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Lin Lin of UC Berkeley Receives the 2017 SIAG/CSE Early Career Prize

Dr. Lin Lin of UC Berkeley was awarded the 2017 SIAG/CSE Early Career Prize, March 2, at the SIAM Conference on CS&E (CSE17) in Atlanta, Georgia.

Dr. Lin is assistant professor in the Department of Mathematics at UC Berkeley and a faculty scientist at Lawrence Berkeley National Laboratory. He received his PhD in applied and computational mathematics from Princeton University in 2011.

The prize honors him for his significant contributions to numerical methods and high-performance computational tools for materials science, enabling scalable electronic structure calculations.

This is the first award of the SIAG/CSE Early Career Prize, which will be awarded every two years at the CSE conference. 

SIAG/CSE awards the prize to an outstanding early career researcher in the field of CSE for distinguished contributions to the field within seven years of PhD.  It is awarded for a significant research contribution to the development and use of mathematical and computational tools and methods for the solution of science and engineering problems. The award recognizes an individual who has made outstanding, influential, and potentially long-lasting contributions within seven years of receiving the PhD as of January of the year of the award.

Why are you excited to be winning the prize?

I am greatly honored to receive the SIAM CSE Early Career prize. While electronic structure theory has been playing a major role in computational quantum physics, chemistry, and materials science for decades, this field has not received much attention within SIAM until relatively recently. Personally, I found electronic structure theory very attractive for a number of reasons. First, it has amazing predictability for a vast range of scientific and engineering problems, from spectroscopic measurements to chemical reactions to materials design, all requiring only the most fundamental inputs such as atomic species and atomic positions. Second, as Dirac pointed out nearly a century ago, the "true answer" to electronic structure theory is out there: the solution to the many body Schrodinger equation. This makes electronic structure theory a well-defined mathematical problem.  Third, the solution to the many-body Schrodinger equation is extremely complex. This calls for new mathematical and numerical techniques to solve it, and it has been widely acknowledged that high performance computing will play an increasingly important role. Hence I think electronic structure theory is a natural and beautiful subject for applied mathematics, and the CSE community can potentially make significant contribution to this important field.  I feel greatly encouraged that the community recognizes my work in electronic structure theory, and I sincerely hope to see that this field will continue to grow rapidly within SIAM.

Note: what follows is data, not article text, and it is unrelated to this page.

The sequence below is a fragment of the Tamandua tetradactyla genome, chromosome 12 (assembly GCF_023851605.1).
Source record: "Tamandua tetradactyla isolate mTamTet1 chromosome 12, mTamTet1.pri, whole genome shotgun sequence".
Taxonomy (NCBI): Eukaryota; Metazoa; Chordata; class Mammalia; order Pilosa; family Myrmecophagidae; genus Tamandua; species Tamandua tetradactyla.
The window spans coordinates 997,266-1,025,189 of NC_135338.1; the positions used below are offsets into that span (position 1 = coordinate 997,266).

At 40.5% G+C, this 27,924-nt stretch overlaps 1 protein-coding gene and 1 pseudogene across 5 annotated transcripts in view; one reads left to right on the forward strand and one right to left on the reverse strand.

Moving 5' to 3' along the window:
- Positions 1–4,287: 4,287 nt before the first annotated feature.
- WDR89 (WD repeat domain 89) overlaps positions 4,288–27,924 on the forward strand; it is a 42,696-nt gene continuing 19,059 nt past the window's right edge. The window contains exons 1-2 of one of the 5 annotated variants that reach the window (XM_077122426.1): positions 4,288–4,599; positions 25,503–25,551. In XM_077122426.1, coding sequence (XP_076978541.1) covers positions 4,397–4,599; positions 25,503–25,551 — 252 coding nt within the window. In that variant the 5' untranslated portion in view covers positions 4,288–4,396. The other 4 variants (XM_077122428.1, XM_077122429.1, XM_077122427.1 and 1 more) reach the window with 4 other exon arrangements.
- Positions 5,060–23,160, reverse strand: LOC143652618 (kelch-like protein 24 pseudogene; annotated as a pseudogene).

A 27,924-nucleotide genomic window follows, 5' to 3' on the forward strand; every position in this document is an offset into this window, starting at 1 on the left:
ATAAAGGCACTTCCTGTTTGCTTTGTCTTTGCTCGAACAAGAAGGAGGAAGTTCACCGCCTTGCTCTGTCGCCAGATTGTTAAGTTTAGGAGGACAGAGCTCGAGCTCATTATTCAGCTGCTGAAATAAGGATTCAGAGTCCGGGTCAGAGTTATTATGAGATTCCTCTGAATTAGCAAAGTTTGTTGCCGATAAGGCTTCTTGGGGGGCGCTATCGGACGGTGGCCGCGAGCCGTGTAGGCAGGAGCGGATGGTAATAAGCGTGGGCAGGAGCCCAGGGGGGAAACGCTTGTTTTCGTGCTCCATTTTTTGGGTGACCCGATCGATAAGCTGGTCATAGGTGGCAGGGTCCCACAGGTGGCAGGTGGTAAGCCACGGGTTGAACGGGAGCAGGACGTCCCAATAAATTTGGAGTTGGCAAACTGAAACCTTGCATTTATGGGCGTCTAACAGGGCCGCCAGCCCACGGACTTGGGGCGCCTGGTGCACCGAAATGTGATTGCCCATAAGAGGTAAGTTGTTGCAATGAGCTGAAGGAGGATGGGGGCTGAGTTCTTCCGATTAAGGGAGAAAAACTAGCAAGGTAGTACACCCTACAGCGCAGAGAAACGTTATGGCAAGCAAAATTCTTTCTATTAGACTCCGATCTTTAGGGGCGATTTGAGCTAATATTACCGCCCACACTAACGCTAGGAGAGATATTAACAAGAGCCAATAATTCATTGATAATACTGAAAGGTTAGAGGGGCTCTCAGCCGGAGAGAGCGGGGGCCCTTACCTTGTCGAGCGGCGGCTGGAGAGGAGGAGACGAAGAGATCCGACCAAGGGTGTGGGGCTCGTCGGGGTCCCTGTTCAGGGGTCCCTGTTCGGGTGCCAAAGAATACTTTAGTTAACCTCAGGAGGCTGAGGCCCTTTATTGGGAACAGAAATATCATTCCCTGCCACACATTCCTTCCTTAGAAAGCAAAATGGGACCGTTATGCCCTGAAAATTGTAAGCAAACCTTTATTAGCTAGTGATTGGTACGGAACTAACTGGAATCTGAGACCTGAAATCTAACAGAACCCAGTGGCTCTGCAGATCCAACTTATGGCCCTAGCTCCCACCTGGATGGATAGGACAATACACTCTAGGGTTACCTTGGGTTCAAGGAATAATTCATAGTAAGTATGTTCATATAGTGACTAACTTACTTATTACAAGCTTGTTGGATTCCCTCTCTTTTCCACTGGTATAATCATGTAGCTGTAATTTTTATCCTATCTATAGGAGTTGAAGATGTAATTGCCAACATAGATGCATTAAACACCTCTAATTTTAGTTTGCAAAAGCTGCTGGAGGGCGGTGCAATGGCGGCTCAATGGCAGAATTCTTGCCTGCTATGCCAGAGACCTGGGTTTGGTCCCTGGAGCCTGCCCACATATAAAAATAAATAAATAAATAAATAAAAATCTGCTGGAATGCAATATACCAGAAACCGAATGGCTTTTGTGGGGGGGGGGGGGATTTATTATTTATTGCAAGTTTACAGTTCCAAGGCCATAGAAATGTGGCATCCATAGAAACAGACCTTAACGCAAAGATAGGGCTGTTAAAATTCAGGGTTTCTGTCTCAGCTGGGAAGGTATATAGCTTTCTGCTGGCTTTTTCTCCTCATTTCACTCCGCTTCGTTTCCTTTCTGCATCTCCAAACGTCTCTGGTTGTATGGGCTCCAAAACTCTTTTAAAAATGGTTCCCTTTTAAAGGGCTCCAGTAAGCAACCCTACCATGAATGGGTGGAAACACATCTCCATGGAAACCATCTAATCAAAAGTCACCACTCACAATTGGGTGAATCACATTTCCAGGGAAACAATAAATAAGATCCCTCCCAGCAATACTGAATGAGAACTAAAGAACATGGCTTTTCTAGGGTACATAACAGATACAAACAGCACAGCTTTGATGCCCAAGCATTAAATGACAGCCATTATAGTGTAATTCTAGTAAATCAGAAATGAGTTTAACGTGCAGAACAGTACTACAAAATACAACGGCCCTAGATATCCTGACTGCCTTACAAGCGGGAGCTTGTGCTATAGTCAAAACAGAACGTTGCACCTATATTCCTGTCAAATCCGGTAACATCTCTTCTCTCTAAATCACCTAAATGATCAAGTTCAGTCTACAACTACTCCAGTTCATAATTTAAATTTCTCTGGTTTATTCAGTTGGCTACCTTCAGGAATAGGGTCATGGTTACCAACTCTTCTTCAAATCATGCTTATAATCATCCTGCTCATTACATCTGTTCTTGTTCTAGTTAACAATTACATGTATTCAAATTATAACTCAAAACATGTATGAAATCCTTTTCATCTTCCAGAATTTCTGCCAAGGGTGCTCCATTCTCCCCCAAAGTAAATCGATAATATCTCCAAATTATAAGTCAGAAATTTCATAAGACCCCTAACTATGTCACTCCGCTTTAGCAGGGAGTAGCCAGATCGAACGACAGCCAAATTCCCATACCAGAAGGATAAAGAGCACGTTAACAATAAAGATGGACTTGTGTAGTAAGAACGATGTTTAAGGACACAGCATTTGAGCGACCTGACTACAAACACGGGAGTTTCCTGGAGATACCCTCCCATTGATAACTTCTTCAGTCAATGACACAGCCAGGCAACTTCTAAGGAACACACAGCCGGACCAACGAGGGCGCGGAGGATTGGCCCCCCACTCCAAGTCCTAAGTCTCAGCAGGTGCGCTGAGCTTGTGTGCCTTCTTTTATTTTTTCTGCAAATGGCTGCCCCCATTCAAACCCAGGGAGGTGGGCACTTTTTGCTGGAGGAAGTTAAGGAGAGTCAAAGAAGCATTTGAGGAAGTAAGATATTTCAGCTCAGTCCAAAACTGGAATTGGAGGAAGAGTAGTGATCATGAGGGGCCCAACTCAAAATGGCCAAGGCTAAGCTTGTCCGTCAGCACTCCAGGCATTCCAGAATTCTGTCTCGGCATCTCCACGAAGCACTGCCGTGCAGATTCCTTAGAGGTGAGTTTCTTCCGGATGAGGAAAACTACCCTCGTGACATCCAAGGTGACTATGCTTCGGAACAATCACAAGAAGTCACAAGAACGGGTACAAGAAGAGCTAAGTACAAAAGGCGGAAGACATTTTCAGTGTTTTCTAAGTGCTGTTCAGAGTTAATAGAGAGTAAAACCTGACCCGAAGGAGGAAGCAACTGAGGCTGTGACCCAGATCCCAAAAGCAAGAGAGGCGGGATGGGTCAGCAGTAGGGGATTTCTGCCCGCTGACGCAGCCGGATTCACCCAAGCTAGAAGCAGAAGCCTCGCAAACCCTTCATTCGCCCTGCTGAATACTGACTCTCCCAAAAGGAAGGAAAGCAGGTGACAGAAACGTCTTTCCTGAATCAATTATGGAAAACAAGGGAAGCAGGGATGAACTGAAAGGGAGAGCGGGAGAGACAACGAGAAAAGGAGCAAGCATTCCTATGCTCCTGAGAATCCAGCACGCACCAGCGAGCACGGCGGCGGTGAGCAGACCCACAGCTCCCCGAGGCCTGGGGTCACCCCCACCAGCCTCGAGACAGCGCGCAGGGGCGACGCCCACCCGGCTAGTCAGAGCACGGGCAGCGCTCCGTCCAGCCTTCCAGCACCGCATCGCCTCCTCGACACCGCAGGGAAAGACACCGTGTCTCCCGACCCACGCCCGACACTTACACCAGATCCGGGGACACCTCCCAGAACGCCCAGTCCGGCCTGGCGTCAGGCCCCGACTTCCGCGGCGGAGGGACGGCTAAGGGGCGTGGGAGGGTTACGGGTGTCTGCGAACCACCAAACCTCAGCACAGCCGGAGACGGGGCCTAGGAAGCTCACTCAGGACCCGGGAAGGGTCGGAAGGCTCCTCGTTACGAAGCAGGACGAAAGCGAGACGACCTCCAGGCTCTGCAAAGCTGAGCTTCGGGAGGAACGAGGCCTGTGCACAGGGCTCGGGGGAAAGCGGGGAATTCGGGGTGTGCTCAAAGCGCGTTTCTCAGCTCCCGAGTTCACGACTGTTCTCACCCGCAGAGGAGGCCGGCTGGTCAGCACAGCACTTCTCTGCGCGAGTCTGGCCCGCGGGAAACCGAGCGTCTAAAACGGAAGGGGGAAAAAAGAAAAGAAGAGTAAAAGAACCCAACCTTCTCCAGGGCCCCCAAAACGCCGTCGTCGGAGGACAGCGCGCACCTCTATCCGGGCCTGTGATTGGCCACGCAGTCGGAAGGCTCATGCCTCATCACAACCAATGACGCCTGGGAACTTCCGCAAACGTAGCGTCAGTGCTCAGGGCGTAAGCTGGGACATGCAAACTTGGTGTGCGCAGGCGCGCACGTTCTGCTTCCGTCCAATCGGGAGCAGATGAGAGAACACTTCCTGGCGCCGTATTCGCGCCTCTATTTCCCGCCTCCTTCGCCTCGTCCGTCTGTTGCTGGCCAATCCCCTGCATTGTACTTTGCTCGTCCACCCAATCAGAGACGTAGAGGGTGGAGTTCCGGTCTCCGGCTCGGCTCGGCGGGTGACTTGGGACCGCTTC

What does your research mean to the public?

First principle electronic structure theories, particularly represented by Kohn-Sham density functional theory (KSDFT), have been developed into workhorse tools with a wide range of scientific applications in chemistry, physics, materials science, and biology. Both ground state and excited state electronic structure calculations are revolutionizing processes such as chemical synthesis, materials design and discovery.  However, tackling increasingly larger and more complicated systems presents new challenges: we need to design far more efficient numerical
algorithms.  Progress of new numerical algorithms may significantly accelerate the design of next-generation materials in e.g. batteries, clean water generation, solar energy harvest, and waste heat recovery.

Could you tell us a bit about the research that won you the prize?

My approach to these challenges has been to focus on the core difficulty in physics problems, and to weave physical insights together with new techniques in applied mathematics and high performance computing. As an example, the solution of the Kohn-Sham density functional theory (KSDFT) typically requires solving a large number of eigenvalues and eigenfunctions. As a result, the computational complexity scales cubically with respect to the number of atoms in the system.  Our pole expansion and selected inversion (PEXSI) approach reformulates KSDFT using a Green's function formalism, and can accurately solve KSDFT without involving any eigenvalue or eigenfunction. The PEXSI method reduces the computational complexity to at most quadratic with respect to the number of atoms, and enables first principle computation of difficult metallic systems, especially low-dimensional quantum systems, with more than ten thousand atoms.  One key aspect of the success of the PEXSI method is its scalability: it can efficiently utilize more than 100,000 processors on high performance computers, which reduces the time-to-solution for large scale quantum systems by orders of magnitude.

What does being a SIAM member mean to you?

I have been a SIAM member since I was a graduate student, and have been actively participating in a number of SIAM conferences series such as CSE, MS, LA, PP and OPT. SIAM conferences have always been a valuable source for me to meet with people within and beyond my field, to broaden my view, and to seek for new possibilities of collaboration. 

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